Approaching St Helena
Sailing ships have stopped here for many centuries

In the end the passage took longer than 12 days but, as I’d known landing in St Helena would not be permitted till at least 14 days had elapsed since leaving Cape Town, there was no rush. I was looking forward to stretching my legs, chatting to fellow mankind, fixing broken Hydrovane bracket (a bolt had sheared in gale) and buying some fresh fruit and a beer.

Little did I know…….

South Africa

Réunion, Richards Bay, Durban, Knysna, Cape Town

13th October to 30th November

Henrietta arrived in Cape Town last night after a busy and eventful few weeks sailing the stretch from Réunion; about 1,400 miles in one hop to Richards Bay in South Africa, then three hops and another few hundred miles round the bottom of Africa to here. I’m happy to be back in the Atlantic Ocean.

That’s it. If you want more detail you’ll need to read more below, but this is rather a rambling blog post. I’m sleepy.

From Réunion to Richards Bay, my first port in South Africa, and then on to Cape Town was an anxious business. I feared 2,000 miles of fearsome winds, wild seas and so on. That’s what I’d been learning about before setting out.

Fine sunset. A few ships to keep me awake whilst sailing this stretch.

In practice, the anxiety came not from the reality but from reading and hearing too much beforehand. As so often in life the reality does not live up to the hype.

Having read books, blogs, internet sources and listened to others I’d come to expect some severe sailing. In the case of South Africa I’d learnt that there’s one low pressure system after another rushing in from the Antarctic Southern Ocean, each bringing wind reversals and seriously windy stuff and violent swells, just a few days between each episode of horrors. (This was all news to me. I thought South Africa had hot dusty game parks with lions and hippos inland, and warm blue skies with sandy beaches and lovely blue seas along its coastline. I’d been here before you see – though that was ages ago, 1973, and I was on my motorbike not a boat.)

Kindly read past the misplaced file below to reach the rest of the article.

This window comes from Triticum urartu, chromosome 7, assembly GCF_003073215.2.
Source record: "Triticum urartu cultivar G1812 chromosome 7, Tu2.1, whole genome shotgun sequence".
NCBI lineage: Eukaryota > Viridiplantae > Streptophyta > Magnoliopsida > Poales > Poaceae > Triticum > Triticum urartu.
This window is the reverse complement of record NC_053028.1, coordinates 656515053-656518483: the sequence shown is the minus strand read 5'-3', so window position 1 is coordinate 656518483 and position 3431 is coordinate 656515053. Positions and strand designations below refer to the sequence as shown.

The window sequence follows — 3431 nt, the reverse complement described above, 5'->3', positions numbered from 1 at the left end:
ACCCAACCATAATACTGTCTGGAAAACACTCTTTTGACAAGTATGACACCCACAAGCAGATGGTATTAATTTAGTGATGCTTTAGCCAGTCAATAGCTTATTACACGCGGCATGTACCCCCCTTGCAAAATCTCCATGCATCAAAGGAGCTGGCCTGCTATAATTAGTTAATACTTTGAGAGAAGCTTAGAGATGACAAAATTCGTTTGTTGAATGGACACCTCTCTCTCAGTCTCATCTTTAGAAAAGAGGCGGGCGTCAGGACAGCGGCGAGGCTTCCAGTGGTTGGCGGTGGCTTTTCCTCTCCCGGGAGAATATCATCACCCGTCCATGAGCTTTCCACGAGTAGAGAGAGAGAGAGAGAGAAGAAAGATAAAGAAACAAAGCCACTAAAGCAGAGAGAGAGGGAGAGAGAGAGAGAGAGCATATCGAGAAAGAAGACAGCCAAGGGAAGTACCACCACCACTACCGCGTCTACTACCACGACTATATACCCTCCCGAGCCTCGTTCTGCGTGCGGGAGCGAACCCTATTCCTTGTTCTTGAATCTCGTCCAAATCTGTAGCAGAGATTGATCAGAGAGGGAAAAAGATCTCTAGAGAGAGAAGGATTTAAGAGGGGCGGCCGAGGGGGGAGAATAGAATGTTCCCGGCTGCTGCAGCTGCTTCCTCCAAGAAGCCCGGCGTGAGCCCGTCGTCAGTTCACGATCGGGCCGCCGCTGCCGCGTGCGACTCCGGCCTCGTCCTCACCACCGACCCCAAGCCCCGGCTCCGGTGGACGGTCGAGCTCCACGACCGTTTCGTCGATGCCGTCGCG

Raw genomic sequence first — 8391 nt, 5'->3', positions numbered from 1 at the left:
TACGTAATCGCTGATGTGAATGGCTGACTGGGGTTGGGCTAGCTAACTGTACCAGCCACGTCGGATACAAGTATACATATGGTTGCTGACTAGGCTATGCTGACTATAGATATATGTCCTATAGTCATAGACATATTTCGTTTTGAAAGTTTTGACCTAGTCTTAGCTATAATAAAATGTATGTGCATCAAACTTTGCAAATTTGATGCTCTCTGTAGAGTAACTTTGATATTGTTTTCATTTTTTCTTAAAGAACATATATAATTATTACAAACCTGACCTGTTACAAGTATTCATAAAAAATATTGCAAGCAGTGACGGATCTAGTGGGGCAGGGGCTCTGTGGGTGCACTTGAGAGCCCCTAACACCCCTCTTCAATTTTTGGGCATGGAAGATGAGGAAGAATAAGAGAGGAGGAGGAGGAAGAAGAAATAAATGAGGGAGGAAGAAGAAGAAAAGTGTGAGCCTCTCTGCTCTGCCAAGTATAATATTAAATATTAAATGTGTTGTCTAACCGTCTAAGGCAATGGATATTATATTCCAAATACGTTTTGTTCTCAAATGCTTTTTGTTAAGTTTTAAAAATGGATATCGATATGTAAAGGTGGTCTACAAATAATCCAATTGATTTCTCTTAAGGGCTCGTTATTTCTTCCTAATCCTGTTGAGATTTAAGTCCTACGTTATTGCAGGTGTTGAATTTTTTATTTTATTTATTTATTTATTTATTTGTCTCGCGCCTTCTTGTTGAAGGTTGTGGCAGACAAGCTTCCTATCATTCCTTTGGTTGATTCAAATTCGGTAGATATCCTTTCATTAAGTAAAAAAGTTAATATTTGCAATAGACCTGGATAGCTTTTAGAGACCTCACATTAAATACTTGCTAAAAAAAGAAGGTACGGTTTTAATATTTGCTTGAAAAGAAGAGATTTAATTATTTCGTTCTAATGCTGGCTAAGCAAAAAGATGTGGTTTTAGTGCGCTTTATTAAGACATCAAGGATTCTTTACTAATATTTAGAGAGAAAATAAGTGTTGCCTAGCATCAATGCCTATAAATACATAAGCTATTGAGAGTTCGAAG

1973 and wild camping. I was quite young.
The motorbike was, I recall, a BMW R27 bought from a missionary in Malawi. This road in Lesotho got too rough to go further.

Sailors suffer their own version of what I call ‘fisherman’s hyperbole syndrome’. This is a fairly harmless ailment that in bar room anecdotes and the excitement of hazy hindsight, converts ten inch mackerel into ten foot marlin. In sailors, this syndrome magnifies a strong wind and choppy sea to storm force winds and mountainous waves.

Nothing wrong with a good story but with time plus the distortions of Facebook’s opinionated commentators and its incubated falsehoods, in rounding the seas of South Africa we hear nothing but horrendous tales of treacherous conditions, foul currents, endless gales and dreadful fog, in which you put your vessel and lives at risk. After all there are an awful lot of wrecks. For me it wasn’t really like that. Thank goodness.

Please don’t take this to mean that it’s an easy bit of sailing. It isn’t. The Indian Ocean and South Africa in particular have given me the most challenging conditions of this journey so far. It’s really quite tiring.

But the hazards of sailing tend not to come from recognised tricky spots where we know we have to be extra careful, but from unexpected quarters. In hazardous places we carefully watch tides, forecasts etc. and we remain alert. Rounding South Africa we remain alert, but there’s no need to imagine it’ll be especially alarming. I experienced only two short-lived rough spells of 35 – 40 knots plus, and that was because I chose not to stop at East London or Port Elizabeth (because I’m mildly allergic to bureaucratic paperwork and knew such ports require it). 

Anyway, the 1,400 mile passage from Réunion to Richards Bay in South Africa was a mix of calm and too much wind, but no serious gales. I was sorry not to stop in Madagascar but it’s still closed.